How I Became Interested in Street Photography

Last week’s blog entry delved into what street photography is. This week, I discuss how I became interested in street photography, a genre practiced by only a relatively small number of photographers.

The Beginning

I must confess that when I started on my photography quest, I had never heard of street photography. My real immersion in photography had come during a trip to Europe. Like many others, I was mainly photographing architecture and landscapes of the European countryside.

After that experience, I decided to delve more deeply into photography. There was also a slight competition factor in that my brother has been a photographer for many years, and is very good at it.

In my quest for more knowledge of photography, I came across Scott Kelby‘s wonderful training site, KelbyOne.com. One of the first videos I found was a discussion between Kelby and Jay Maisel as they walked the streets of Maisel’s neighborhood. Jay Maisel is a well-known street photographer living in the historic district of Brooklyn, NY. He has published a number of books on photography and teaches street photography for KelbyOne training.

After viewing the video, the concept intrigued me. I was interested in capturing images of people but didn’t feel that I was ready for studio work such as portraits or headshots. Street photography seemed like an ideal way to capture images of people, but in a more natural atmosphere of ‘just being themselves.’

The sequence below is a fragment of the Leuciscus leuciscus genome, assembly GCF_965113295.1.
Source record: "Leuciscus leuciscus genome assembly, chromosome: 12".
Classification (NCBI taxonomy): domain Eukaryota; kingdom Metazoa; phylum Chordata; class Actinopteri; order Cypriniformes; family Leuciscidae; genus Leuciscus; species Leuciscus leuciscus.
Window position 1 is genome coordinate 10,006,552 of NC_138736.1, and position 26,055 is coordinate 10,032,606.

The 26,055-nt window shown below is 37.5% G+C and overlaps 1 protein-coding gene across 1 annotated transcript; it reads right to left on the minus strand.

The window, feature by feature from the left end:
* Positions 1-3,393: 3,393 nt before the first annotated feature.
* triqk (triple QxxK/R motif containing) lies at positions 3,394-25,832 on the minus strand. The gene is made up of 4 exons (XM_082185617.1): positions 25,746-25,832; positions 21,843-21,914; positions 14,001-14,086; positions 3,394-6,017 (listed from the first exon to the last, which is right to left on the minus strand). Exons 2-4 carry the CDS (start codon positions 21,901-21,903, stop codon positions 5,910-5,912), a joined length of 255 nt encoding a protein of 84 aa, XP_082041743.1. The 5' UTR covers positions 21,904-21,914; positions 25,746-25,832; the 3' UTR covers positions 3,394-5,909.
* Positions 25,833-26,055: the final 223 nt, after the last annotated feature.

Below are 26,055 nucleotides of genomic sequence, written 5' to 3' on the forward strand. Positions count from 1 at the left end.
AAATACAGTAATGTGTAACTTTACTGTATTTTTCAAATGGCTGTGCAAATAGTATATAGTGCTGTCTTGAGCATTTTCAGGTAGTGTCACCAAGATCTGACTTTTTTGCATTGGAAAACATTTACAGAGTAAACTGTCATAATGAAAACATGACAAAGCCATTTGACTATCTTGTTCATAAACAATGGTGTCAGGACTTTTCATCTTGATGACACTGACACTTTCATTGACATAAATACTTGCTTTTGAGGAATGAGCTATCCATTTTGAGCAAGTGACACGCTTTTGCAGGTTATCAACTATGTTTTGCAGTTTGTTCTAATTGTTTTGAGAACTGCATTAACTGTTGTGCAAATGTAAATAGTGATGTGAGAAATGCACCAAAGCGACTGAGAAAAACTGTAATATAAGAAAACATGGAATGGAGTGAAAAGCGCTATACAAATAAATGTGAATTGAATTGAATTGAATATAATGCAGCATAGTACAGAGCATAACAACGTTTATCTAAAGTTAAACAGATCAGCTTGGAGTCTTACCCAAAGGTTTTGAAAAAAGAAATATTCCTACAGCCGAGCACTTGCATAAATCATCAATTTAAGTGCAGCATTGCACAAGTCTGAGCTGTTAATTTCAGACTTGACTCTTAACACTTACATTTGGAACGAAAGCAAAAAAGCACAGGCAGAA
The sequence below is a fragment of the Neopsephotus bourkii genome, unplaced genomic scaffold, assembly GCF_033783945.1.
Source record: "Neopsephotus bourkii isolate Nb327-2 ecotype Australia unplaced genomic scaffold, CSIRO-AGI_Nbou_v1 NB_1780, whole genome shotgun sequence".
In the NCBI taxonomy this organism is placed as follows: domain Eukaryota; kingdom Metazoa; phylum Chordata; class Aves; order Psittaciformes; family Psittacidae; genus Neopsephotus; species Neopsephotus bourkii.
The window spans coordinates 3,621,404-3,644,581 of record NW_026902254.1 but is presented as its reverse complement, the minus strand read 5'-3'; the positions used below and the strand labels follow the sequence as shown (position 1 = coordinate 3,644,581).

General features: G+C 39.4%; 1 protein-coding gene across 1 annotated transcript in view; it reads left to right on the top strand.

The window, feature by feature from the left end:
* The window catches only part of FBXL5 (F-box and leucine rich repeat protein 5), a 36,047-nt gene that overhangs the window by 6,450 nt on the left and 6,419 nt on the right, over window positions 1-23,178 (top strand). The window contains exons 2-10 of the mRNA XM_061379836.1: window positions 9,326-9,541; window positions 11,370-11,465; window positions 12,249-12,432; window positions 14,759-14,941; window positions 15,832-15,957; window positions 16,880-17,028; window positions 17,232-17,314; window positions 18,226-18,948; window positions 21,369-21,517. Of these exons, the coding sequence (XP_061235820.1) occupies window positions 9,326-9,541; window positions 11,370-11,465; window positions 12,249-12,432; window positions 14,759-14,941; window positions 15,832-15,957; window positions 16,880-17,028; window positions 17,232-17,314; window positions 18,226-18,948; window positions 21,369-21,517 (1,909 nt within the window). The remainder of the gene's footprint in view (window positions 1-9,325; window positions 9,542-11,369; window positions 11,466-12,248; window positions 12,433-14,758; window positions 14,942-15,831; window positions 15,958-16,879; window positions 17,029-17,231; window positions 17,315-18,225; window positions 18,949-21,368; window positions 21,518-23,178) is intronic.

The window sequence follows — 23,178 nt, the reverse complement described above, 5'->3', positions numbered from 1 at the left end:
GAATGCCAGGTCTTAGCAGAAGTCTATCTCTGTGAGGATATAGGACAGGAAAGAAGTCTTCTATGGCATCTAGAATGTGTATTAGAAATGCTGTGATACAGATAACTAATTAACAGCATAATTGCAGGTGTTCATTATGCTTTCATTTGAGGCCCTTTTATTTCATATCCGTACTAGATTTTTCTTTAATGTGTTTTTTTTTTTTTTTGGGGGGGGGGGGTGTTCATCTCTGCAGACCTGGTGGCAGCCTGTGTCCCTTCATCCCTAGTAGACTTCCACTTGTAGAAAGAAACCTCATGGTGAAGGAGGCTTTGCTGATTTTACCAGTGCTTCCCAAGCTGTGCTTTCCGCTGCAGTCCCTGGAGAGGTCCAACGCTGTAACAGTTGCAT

My First Attempts

morning coffee interested

One of my earliest street photos. I encountered this fellow walking down the street, enjoying his morning coffee

Once I learned what street photography was, I was filled with some trepidation. How would people react to having their photograph taken on the street? Would they objective, even violently?

I began by taking pictures of people at a distance, occasionally with a telephoto lens. However, I quickly learned that most people do not object. Even when they become aware that they’re being photographed, they very often smile and sometimes even strike a pose. And smiling back at them helps ease any tension— theirs and mine.
 
Now, I rarely shoot with a long lens, and often am photographing from a distance of only six to ten feet. This is a reasonable distance. It’s not necessary to intrude on a person’s personal space by ‘getting in their face’ to capture a great photo.

Street photography quickly became my primary genre. My life has been filled with watching people. I couldn’t help but notice the interesting variety of people in everyday situations. So with street photography, I’m just taking the observation one step further — seeing it and photographing it.
 
It is also a factor that you can go back to exactly the same location a day later, or even an hour later, and find completely different situations and reactions.

 
 

selfie interested

Sometimes you capture fun, as these two young women pose for a selfie at a festival

 

poignant photo interested

Sometimes it’s poignant — a young woman listening to music on her phone while, almost beside her, a homeless man digs in the garbage for food.

 
 
 
 

 

 

 

 

 
 
 

Learning from the Masters

Street photography, as with any art, is a product of the individual style of the artist. While you should always work to develop your own unique style and view, it is helpful to review the work of those successful street photographers. By studying the work of the ‘masters’, you can learn to develop an eye for capturing what’s before you in your own way.